Note: This is a preview. The game is not yet published, so much of what I say might change, and I was asked to not divulge anything too specific about the system.
Note 2: The designer of the game (Teemu Vilen) is a member of the guild and thus there might be some bias. I’d like to think there isn’t much, but you never know. Also, I let Teemu read this before publishing.
Battle for New Jersey is a game set in near future, where colonizing aliens have landed on earth in order to strip the planet of its resources. I guess they could be characterized as evil, but that would be shortsighted. But not to worry, a small group of humans have banded together to use their disparate skillsets to take back their neighborhood.
… and you know the neighborhood is in the US, because there’s plenty of armaments just lying around.
Its a game of tactical combat, humans vs. aliens. In our test games the human team of four was piloted by four players with a character each, while the aliens were under the control of one player. The way the game and the components are designed, there’s plenty of flexibility in how you play the humans. There’s a set number of characters, but there’s nothing that limits how you divide that number among players. On the other hand, the aliens work with one board, so its better if they are run by a single player.
Its a campaign-based game. The humans learn to fight better, and can gather better weaponry, while the aliens will have more resources over time. We talked with Teemu about the different types of missions, but didn’t get to play that many, so I can’t really say how well they work, or the campaign for that matter, except that humans seemed like utter underdogs in the version we played.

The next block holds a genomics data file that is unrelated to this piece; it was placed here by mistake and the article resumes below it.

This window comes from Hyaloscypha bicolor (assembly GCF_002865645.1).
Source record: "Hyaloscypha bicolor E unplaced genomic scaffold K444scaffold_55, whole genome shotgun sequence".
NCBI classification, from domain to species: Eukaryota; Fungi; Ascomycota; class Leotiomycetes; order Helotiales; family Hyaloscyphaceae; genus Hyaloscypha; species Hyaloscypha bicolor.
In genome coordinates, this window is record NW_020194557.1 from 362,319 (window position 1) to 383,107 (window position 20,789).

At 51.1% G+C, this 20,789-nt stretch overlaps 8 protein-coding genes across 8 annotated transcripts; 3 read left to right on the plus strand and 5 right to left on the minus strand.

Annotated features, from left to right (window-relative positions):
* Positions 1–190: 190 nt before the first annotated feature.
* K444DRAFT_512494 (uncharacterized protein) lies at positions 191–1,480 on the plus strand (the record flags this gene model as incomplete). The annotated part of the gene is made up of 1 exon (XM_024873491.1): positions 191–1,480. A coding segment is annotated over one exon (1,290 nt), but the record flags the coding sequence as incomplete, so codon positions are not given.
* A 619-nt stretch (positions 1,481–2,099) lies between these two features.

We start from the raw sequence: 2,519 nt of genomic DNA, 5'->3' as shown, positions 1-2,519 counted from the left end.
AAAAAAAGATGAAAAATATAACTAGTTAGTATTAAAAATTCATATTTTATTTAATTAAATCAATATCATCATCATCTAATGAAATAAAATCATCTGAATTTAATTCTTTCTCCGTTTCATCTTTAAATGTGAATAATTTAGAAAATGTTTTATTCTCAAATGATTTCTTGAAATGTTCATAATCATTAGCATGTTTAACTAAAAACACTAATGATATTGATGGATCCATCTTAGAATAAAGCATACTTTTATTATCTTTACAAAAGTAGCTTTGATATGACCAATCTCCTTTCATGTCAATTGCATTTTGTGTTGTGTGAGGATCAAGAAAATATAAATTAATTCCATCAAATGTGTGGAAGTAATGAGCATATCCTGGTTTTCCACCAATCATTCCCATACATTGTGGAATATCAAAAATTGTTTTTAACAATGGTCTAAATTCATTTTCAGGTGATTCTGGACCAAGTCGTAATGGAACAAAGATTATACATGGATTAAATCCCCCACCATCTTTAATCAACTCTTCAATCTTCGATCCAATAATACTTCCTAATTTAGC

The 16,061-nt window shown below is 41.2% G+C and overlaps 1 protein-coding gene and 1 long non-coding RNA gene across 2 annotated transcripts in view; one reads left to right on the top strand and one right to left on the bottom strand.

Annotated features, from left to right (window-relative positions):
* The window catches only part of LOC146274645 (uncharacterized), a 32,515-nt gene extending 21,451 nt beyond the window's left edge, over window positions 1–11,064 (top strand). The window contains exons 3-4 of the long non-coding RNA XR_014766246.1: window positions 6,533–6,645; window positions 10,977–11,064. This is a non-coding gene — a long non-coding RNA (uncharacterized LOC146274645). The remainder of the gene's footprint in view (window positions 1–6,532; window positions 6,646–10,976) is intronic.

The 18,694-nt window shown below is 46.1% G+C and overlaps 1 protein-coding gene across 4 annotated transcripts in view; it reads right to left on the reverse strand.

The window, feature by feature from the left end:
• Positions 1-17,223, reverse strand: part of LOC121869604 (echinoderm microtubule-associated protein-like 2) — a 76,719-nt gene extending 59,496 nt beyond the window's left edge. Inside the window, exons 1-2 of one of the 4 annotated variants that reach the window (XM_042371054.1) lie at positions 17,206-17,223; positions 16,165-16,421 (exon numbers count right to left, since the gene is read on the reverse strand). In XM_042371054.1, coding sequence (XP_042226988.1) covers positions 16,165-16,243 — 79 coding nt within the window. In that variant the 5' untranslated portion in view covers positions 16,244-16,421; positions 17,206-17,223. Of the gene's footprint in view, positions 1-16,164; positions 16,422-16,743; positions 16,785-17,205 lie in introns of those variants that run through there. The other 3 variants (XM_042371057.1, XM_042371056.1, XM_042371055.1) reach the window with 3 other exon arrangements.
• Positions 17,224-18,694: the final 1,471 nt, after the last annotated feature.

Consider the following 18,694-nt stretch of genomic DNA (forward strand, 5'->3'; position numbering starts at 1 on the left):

The system itself is pretty simple and intuitive, but still affords plenty of tactical thinking. Hallmarks of good games. I don’t really know how derivative this game is of miniature games, because I haven’t really ever played those, but I didn’t hear any straight comparisons to other games from the other playtesters, some of whom have much more experience with those than I have.
Resolving situations is simple and quick. Most time was consumed by players deciding what to do. Even more time is spent because you basically make these decisions twice. Once when you plan ahead your turn and once when you actually get to act (where you have some leeway with your earlier decision). However, this is generally pretty quick, or at least feels like it, since you are in the moment, always watching what the other players might be doing and how that might affect your future decisions. Well, at least I am. If you aren’t so inclined, your experience might be very different.
The battles themselves seem to be over quickly. I didn’t really time them, and its hard for me to tell. We spent a total of about six hours, during which we played three actual battles, set up games, planned for the battles, discussed the game quite a bit, made some ex tempore rules revisions, and ate. Hard to say how much of that was actual gameplay, but I’d be surprised if it was more than half.
I liked some innovations on the components, but there was a problem with space on the board, where it was sometimes hard to fit everyone where they were supposed to be (damn you ancient Egyptians for not coming up with better geometry for us). On the other hand, despite this handicap, I always had a good idea where everything was.
The only problem with the game (and its a biggie, but also something that can be fixed) was balance. The aliens pretty much kicked the shit out of the humans in each game. The aliens took some minor casualties, but all in all they were able to put down the puny resistance pretty easily.
Maybe I’d like to see a bit more evocative board, but since this was a prototype version, the bloody remains of previous battles aren’t that necessary, or whatever you might want to do.
I think there’s something to this game, and with some more tweaking it might be very good.